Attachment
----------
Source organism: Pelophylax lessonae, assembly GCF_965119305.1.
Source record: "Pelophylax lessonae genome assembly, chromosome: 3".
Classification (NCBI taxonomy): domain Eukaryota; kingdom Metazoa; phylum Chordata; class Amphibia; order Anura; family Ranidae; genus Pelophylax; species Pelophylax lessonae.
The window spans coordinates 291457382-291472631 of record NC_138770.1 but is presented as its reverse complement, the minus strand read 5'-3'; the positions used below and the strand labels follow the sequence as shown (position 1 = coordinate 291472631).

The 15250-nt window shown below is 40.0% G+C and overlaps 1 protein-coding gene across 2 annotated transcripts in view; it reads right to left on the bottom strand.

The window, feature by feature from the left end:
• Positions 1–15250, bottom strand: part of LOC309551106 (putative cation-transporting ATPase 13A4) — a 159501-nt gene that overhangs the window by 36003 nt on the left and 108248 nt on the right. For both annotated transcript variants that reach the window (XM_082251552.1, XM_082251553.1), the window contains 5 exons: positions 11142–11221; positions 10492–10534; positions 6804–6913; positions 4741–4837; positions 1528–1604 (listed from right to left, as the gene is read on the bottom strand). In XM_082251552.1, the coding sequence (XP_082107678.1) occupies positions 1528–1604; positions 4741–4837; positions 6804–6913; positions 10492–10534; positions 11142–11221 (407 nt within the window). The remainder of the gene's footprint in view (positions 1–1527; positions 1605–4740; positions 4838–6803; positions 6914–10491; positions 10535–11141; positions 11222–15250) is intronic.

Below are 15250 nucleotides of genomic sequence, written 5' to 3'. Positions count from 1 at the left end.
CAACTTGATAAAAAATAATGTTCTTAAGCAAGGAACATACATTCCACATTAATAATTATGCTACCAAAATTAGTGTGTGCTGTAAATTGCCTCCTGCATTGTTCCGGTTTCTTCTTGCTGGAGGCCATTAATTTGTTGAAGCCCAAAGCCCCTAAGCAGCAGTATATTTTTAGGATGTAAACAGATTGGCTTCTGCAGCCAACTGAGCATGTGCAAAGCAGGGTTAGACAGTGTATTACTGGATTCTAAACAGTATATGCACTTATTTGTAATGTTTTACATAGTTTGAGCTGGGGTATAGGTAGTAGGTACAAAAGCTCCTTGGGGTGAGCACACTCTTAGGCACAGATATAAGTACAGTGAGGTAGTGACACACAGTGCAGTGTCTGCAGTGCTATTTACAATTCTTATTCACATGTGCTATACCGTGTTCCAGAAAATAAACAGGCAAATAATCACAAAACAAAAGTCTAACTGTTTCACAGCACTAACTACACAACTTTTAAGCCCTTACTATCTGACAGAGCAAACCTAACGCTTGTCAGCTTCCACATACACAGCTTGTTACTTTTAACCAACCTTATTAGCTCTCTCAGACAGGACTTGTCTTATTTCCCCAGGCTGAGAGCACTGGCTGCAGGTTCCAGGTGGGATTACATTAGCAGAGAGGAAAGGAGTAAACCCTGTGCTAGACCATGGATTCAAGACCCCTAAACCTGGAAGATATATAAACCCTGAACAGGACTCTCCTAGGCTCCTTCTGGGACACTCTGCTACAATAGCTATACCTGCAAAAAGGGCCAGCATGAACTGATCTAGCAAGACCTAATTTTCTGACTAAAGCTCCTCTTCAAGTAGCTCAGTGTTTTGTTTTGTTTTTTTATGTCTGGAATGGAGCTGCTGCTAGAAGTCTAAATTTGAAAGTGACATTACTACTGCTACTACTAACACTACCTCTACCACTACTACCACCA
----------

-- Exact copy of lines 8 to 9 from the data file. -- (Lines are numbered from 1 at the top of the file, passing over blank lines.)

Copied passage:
Below are 15250 nucleotides of genomic sequence, written 5' to 3'. Positions count from 1 at the left end.
CAACTTGATAAAAAATAATGTTCTTAAGCAAGGAACATACATTCCACATTAATAATTATGCTACCAAAATTAGTGTGTGCTGTAAATTGCCTCCTGCATTGTTCCGGTTTCTTCTTGCTGGAGGCCATTAATTTGTTGAAGCCCAAAGCCCCTAAGCAGCAGTATATTTTTAGGATGTAAACAGATTGGCTTCTGCAGCCAACTGAGCATGTGCAAAGCAGGGTTAGACAGTGTATTACTGGATTCTAAACAGTATATGCACTTATTTGTAATGTTTTACATAGTTTGAGCTGGGGTATAGGTAGTAGGTACAAAAGCTCCTTGGGGTGAGCACACTCTTAGGCACAGATATAAGTACAGTGAGGTAGTGACACACAGTGCAGTGTCTGCAGTGCTATTTACAATTCTTATTCACATGTGCTATACCGTGTTCCAGAAAATAAACAGGCAAATAATCACAAAACAAAAGTCTAACTGTTTCACAGCACTAACTACACAACTTTTAAGCCCTTACTATCTGACAGAGCAAACCTAACGCTTGTCAGCTTCCACATACACAGCTTGTTACTTTTAACCAACCTTATTAGCTCTCTCAGACAGGACTTGTCTTATTTCCCCAGGCTGAGAGCACTGGCTGCAGGTTCCAGGTGGGATTACATTAGCAGAGAGGAAAGGAGTAAACCCTGTGCTAGACCATGGATTCAAGACCCCTAAACCTGGAAGATATATAAACCCTGAACAGGACTCTCCTAGGCTCCTTCTGGGACACTCTGCTACAATAGCTATACCTGCAAAAAGGGCCAGCATGAACTGATCTAGCAAGACCTAATTTTCTGACTAAAGCTCCTCTTCAAGTAGCTCAGTGTTTTGTTTTGTTTTTTTATGTCTGGAATGGAGCTGCTGCTAGAAGTCTAAATTTGAAAGTGACATTACTACTGCTACTACTAACACTACCTCTACCACTACTACCACCA